From China to the world

Whether it’s partnering with local businesses to go global, or improving the supply chain of foreign multinational companies in China, Maersk’s activities in the country have impacted its economy and competitiveness.

The China Impact Assessment shows that Maersk Line alone contributes to a 0.8% increase in Chinese imports and a 1.1% increase in Chinese exports.

Every week, up to 60 forty-foot Maersk Line containers (FFEs) make their way out of the Qingdao and Nansha ports in China. Their destination: Nigeria, West Africa. The cargo comprises sets of electronic parts manufactured by the Chinese electronics giant Haier. Once in West Africa, the parts are transported to a Nigerian factory, jointly owned by Haier and a UK-based company.

Here the parts are assembled into a final product, and retailed on the local market. This is how someone living in Nigeria might end up with a Haier-made freezer or air conditioner.

Many partnerships
This is a result of a partnership between Maersk Line and Haier, and it is just one of many partnerships that demonstrate how high maritime transport connectivity and advanced logistics in China have enabled Chinese firms to split up their supply chains and locate activities where they are most competitive.

“With rising wages in China, shipping spare parts to a destination to be assembled enables Haier to lower their labour costs. At the same time, transportation costs are optimised since more spare parts can be shipped in the same container space, compared to finished products. Lastly, it also provides a strong joint venture partner in Nigeria to help develop the market,” says Maersk Line General Manager Andy Chu.

Going forward, Haier has set its sights on growth in the emerging markets such as Latin America and Africa. Maersk Line currently handles over 70% of shipments to these destinations, and is well poised to facilitate Haier’s business.

Growth through connectivity

The Haier case captures the thrust of a new study, ‘Maersk Group in China’, produced by Group Sustainability in an effort to understand how the Maersk Group can accelerate its contributions to economic development in the countries where the Group operates.

The China Impact Assessment shows that Maersk Line alone contributes to a 0.8% increase in Chinese imports and a 1.1% increase in Chinese exports, by increasing its services and capacity by 10%.

Since 2000, Chinese imports and exports have grown by around 600%, with container volumes going through Chinese ports growing by around 500%. According to the study, this is fundamentally the result of a focused strategy deployed by the Chinese Government to invest in imports and terminals, and by opening the market for foreign shipping lines.

The best maritime transport connectivity
The study was conducted by means of external consultation with senior economist Thomas Westergaard-Kabelmann.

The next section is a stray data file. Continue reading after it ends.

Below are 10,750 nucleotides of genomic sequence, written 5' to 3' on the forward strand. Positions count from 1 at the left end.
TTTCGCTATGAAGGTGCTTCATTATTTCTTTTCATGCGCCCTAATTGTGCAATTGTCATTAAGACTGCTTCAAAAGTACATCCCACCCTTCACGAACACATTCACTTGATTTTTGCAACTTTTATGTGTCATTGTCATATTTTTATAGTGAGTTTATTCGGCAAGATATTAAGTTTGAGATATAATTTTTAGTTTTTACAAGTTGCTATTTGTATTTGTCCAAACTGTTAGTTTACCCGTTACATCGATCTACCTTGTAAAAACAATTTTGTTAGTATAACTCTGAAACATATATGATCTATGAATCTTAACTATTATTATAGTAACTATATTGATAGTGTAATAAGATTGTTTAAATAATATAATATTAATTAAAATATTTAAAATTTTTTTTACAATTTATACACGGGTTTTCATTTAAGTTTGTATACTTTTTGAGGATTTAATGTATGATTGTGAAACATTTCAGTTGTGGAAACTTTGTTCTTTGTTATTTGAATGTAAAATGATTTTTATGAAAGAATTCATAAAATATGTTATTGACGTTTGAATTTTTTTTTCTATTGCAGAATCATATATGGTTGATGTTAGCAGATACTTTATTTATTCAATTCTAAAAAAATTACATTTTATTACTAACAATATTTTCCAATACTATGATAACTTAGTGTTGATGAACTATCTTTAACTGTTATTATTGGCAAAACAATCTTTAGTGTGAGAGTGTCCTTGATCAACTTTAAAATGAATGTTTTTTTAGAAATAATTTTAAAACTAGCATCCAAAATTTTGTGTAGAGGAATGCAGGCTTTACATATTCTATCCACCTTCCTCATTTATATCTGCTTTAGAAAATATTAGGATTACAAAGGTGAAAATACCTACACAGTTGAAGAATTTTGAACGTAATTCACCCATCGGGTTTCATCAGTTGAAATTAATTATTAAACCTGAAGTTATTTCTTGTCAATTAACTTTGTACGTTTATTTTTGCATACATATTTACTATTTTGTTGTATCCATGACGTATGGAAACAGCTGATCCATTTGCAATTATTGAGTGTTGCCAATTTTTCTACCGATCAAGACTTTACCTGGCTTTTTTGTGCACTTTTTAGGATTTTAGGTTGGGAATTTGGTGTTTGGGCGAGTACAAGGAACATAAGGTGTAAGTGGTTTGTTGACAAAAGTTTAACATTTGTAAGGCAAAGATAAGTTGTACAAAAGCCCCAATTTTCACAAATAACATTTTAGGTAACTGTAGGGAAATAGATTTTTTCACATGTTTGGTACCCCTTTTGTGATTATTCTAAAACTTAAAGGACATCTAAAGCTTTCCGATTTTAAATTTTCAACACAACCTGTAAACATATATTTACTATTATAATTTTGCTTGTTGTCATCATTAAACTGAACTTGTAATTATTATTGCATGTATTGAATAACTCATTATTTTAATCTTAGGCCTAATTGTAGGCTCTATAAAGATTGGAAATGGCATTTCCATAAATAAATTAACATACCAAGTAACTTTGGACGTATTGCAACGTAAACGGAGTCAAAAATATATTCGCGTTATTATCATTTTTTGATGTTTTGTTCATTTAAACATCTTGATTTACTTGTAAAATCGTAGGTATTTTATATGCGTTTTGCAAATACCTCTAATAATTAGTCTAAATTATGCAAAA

“We conclude that China has managed to achieve the best maritime transport connectivity in the world, defined as the access to regular and frequent liner services and the level of competition among shipping lines,” he says.

Since 2000, Chinese imports and exports have grown by around 600%, with container volumes going through Chinese ports growing by around 500%.

China is better connected by container shipping than any other country, which highlights the vast potential that global transport still holds for coastal countries to realise national ambitions for economic growth.



This effort has made China more competitive and boosted its imports and exports by up to 30% and 40% respectively since 2004, corresponding to trade worth USD 686 billion.

According to Westergaard-Kabelmann, with the market for maritime container transport well established, the next challenge for China is to lower its logistics costs to remain competitive, especially in the face of other Asian nations with cost advantages.

He adds: “Logistics costs in China are not only higher than many developed countries but also higher than average for China’s Asia-Pacific competitors and South American countries”.

Sourcing in China

One way of explaining China’s high logistics costs is to look at its highly fragmented logistics market and low market penetration of third-party logistics, according to the Study. This is Damco’s domain.

Later this year in Yantian, China, Damco will be handling British homeware from furniture to lifestyle products as the bulk of its inventory. These high-quality household items, sourced in China or Asia, will not be shipped straight away to their market destination in the UK. Instead, up to 85% can be consolidated in a Damco cross-dock facility. The other 15% is trucked direct to the port and shipped to the UK market.

This cross-dock arrangement enables the maximisation of container space, and stocks can be stored for seasonal demand, protecting against over-supply in the market.

One of three core areas
According to William Lee, Head of Supply Chain Development, North Asia, this is just one of three core focus areas that Damco has explored with a British global homeware retailer, a partnership that was secured late last year after an 18-month tender process. Together with other identified initiatives, a potential annual cost saving of USD 16.6 million is projected.

Damco Head of Strategic Sales in North Asia, James Savagar, adds: “In today’s economic environment, the pressure on cost and reluctance to change are high, but through extensive supply-chain development workshops both in Hong Kong and in the UK, we convinced the client to partner with us.”

The Chinese potential

  • More than a third of all containers exported worldwide are from China.
  • Six out of ten of the world’s largest container terminals are in China.
  • Read more in the Maersk Group’s recently released China Impact Assessment and Sustainability Report 2013.